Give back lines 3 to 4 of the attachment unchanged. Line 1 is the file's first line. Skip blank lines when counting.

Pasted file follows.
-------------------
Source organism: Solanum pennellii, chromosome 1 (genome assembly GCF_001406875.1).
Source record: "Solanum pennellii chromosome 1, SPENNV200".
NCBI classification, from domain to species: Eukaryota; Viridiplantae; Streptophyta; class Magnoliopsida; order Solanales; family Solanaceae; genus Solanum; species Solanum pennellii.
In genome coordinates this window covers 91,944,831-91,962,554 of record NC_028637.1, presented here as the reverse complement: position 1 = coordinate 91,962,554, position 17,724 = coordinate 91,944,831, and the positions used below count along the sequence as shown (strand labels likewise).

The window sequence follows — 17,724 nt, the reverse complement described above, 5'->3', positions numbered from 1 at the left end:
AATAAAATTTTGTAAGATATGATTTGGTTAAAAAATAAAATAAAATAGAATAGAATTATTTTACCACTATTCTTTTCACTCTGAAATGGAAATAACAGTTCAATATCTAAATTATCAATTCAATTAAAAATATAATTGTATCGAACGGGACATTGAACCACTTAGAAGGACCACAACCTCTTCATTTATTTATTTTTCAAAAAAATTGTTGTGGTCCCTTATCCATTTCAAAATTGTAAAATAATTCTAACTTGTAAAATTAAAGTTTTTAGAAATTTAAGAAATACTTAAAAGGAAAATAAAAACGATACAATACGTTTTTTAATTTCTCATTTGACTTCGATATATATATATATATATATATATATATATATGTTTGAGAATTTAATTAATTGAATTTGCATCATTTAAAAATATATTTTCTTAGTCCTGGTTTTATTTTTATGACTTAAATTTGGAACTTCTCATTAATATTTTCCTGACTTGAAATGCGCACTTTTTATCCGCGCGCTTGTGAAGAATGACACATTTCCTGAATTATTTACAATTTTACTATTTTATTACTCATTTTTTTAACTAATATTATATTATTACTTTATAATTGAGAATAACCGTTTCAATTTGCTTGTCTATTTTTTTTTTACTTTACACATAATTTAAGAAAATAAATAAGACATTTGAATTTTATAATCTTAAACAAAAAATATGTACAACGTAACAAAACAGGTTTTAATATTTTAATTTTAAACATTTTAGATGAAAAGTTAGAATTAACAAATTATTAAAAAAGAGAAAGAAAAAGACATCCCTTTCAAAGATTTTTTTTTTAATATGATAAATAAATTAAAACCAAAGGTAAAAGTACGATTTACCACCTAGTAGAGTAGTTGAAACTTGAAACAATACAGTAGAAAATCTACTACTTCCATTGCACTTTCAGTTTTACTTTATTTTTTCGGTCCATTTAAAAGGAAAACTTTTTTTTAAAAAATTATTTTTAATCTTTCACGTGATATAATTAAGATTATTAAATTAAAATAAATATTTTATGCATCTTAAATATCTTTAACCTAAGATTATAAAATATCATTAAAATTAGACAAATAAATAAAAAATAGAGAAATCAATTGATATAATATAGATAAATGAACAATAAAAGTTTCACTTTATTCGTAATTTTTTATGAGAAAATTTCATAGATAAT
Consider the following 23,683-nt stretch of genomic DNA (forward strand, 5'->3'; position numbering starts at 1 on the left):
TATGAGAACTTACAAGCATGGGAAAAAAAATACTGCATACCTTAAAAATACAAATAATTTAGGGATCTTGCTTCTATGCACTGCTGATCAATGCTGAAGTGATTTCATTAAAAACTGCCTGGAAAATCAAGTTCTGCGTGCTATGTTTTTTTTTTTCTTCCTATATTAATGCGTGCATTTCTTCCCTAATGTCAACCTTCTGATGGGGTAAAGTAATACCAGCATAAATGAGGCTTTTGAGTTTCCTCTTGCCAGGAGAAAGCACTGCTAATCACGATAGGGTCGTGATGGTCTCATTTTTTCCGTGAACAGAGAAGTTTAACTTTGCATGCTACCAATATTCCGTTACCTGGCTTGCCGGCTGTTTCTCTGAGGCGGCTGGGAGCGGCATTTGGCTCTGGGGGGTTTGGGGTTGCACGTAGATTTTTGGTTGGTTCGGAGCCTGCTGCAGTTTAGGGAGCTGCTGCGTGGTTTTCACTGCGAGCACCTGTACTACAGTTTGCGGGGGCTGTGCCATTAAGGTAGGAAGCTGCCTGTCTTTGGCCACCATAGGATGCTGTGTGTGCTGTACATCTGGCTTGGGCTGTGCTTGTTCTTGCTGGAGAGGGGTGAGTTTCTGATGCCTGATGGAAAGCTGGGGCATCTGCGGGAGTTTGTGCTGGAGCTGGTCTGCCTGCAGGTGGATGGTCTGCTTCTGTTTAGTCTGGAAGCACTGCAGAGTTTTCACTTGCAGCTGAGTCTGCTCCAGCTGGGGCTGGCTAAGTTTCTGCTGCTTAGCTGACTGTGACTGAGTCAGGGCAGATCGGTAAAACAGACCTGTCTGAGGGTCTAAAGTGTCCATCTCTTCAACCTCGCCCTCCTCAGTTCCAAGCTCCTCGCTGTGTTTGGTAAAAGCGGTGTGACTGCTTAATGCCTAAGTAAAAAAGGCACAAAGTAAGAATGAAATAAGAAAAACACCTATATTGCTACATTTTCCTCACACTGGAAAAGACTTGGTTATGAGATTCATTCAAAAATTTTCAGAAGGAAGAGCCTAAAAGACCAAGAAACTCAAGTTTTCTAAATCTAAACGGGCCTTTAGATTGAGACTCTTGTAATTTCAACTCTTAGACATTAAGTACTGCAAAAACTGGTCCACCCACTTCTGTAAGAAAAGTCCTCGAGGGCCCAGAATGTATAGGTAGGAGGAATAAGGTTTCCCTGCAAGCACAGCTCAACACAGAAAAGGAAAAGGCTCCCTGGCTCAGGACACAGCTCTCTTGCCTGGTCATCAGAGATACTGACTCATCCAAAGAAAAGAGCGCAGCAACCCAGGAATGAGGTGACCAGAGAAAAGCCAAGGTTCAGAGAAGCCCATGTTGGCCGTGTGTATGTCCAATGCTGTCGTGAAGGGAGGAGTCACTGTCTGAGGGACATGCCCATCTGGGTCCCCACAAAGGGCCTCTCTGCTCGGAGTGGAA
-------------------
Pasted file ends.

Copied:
NCBI classification, from domain to species: Eukaryota; Viridiplantae; Streptophyta; class Magnoliopsida; order Solanales; family Solanaceae; genus Solanum; species Solanum pennellii.
In genome coordinates this window covers 91,944,831-91,962,554 of record NC_028637.1, presented here as the reverse complement: position 1 = coordinate 91,962,554, position 17,724 = coordinate 91,944,831, and the positions used below count along the sequence as shown (strand labels likewise).